Play Xbox 360 on HD Cinema Display? YES... yes you can

Discussion in 'Games' started by Phat_Pat, Jan 10, 2006.

  1. Phat_Pat macrumors 68000

    Phat_Pat

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    #1
    [​IMG]

    was a booth at macworld... in the corner to the far back left


    Link

    30" is not supported yet... but is "around the corner

    currently costs $299.99 until the end of macworld where it'll jump back up in price.
     
  2. clayj macrumors 604

    clayj

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    #2
    It's stupid that the ACDs are so limited in their connectivity options that you have to shell out $300 more to hook up a video game console or hi-def video source.
     
  3. Phat_Pat thread starter macrumors 68000

    Phat_Pat

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    #3
    tell me about it... thats why i love my HD tv.. mmmmm
     
  4. 2nyRiggz macrumors 603

    2nyRiggz

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    #4
    thats nice but $300 more..hell no!...HDTV it is


    Bless
     
  5. cwright macrumors 6502a

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    #5
    XBOX 360 monitor options...

    1. Apple 23" ACD ($1,299) + $300 adapter = $1,599

    2. Dell 24" LCD w/ standard component input = $800

    :rolleyes:
     
  6. me hate windows macrumors 6502

    me hate windows

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    #6
    twice as much and nothing gained over the dell
     
  7. snkTab macrumors 6502a

    snkTab

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    #7
    Couldn't you also use the xbox's VGA and then use a VGA-DVI interface. Granted the VGA lets you get these resolutions. 640×480, 848×480, 1024×768, 1280×720, 1280×768, 1280×1024, and 1360×768.

    I still don't know why the 360 is only 1080i. I mean... the original xbox could do 1080i.
     
  8. clayj macrumors 604

    clayj

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    #8
    Aren't ACDs DVI-D (DVI-Digital) only? If so, then you'd end up spending $300-$400 (like this device costs) to convert the analog VGA signal to a digital DVI-D signal. If the ACD accepted a DVI-I (DVI-Integrated, with both Digital and Analog signals) connection, then you could use a simple $10 adapter as you described.
     
  9. cvalda macrumors member

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    #9
    Because currently there exist only four (technically five) high definition modes: 480p, 720p, 1080i and 1080p (the "technically" comes from 540p, which is basically 1080i). Right now, there are only a handful of TVs that support 1080p, and they are INCREDIBLY expensive. 1080p won't even be widely used for at least two years, and by then I'm sure Microsoft will have some sort of fix for it.
     
  10. clayj macrumors 604

    clayj

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    #10
    I have one of those TVs that can handle 1080p (had it for 5 years now, actually). At that resolution, the difference between 1080i and 1080p is almost undetectable unless you are a SERIOUS videophile. The difference between "i" and "p" is almost not worth the 2x data rate that's required.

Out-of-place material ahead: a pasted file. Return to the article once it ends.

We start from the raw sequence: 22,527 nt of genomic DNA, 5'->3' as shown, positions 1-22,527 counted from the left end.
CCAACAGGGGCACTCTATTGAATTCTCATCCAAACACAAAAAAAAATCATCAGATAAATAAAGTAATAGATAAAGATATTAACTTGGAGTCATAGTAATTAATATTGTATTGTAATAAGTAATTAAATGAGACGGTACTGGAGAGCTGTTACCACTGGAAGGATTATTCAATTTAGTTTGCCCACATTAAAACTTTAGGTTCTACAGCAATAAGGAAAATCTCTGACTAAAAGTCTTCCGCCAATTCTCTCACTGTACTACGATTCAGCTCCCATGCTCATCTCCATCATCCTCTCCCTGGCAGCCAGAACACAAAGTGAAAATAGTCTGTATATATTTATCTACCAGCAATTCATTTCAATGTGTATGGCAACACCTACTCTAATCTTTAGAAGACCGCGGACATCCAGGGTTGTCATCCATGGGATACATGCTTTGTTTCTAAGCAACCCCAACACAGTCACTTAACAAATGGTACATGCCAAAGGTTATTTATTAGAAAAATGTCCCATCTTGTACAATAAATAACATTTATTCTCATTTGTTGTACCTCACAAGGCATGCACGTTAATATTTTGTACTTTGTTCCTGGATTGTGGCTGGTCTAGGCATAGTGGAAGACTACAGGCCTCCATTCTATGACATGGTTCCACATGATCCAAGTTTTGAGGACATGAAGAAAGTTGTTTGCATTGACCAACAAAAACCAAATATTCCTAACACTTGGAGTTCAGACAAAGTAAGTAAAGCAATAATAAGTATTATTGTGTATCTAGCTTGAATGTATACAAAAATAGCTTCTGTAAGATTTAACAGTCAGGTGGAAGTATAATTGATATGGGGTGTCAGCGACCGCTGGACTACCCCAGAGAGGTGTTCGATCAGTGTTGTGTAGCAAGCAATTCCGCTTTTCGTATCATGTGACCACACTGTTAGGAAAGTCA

Not supporting 1080p may sound like a big deal, but it really isn't.
     
  11. cartoonfox macrumors regular

    cartoonfox

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    #11
    wait! does this mean i could play my gamecube (composite) on an apple cinema display?!!

    but $300? yikes thats exspensive.

    i think im gonna get a samsung 23" (has composite and scart), but if this box thing goes down in price enough, i might get a cinema display, 'cos i love 'em so much!


    peace : ]
     
  12. DISCOMUNICATION macrumors 6502a

    DISCOMUNICATION

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    #12
    Now it is possible... but why would you

    Question:
    Answer:
    Scroll down to where the first picture is on this page and start reading.

    A lot more computer monitors are going to have HDCP DVI ports starting this year, but they are still all 15:10 aspect ratios instead of 16:9. So you either still have letterboxing or your image is going to look a little squished. I personally perfer letterboxing in most situations, because a lot of my favorite movies were shot in a much wider aspect ratio than a stubby 16:9. I hate the fact that some DVD transfers crop the picture down to 16:9. The credits don't even fit on the screen. Sorry for the off topic rant.
     
  13. d_saum macrumors 6502

    d_saum

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    #13
    Forget that!!! You can get a huge rear projection HDTV now for like $800!!! Check the specials in the sunday paper! I have a 53" Sony and it is the ONLY way to play my xbox/ps2/gamecube!!!! ;)

    I can't wait to see it in all its HD glory when I get my 360 and ps3!!!
    :D
     
  14. TheGimp macrumors 6502

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    #14
    I checked this site out and, even though the "HD Mate" seems like a nifty product, the Apple Displays are not HDCP compliant so any money spent now on this gadget will not, for example, let you watch HD-DVDs from either a set top box or the HD-DVD drive announced for the 360. In the Gefen forums (makers of "HD mate"), one of the tech staff/moderators said right off the bat (in response to an HDCP/HDMI question) that the lack of HDCP compliance in current Apple Displays, taken together with the fact that Apple Displays do *natively* not support any of the "official" HD resolutions, seems to indicate that the purchase of a current Apple Display for (very near!) future HDTV/Hi-def consumer applications is not a good investment.

    It's a shame though, given my 23" Apple HD Display's exquisite renditions of still images and better-than adequate for moving video such as Apple's H.264 trailers (not games, however, I found the "pixel response time" to be wanting).

    Still, if one already owns one of these displays, doesn't mind being restricted to VGA/Component for xbox 360 (xbox 360 VGA looks great on the Samsung LCD panels), and provided of course that the "HD-Mate" performs as represented, then the $300 may be well spent. I had planned to use my Apple Display when the 360 came out, but ended up selling it and getting one of the lower res Sony XBR Bravia LCD HDTVs.
     
  15. djdarlek macrumors regular

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    #15
    SADLY i've already tried the VGA-DVI idea thinking that these monitors were just like any other. For what it's worth it didn't work, and the adapter is a pain. In Maplins I had to get a female to male VGA Adapter and then a Female to male DVI Adapter on the end. (I think) - plugged it in and was literally mortified to learn that it doesn't work. That's really pissed on my plan, I've got two 20"s and had planned to be able to do 360's via system link on them. There goes that idea!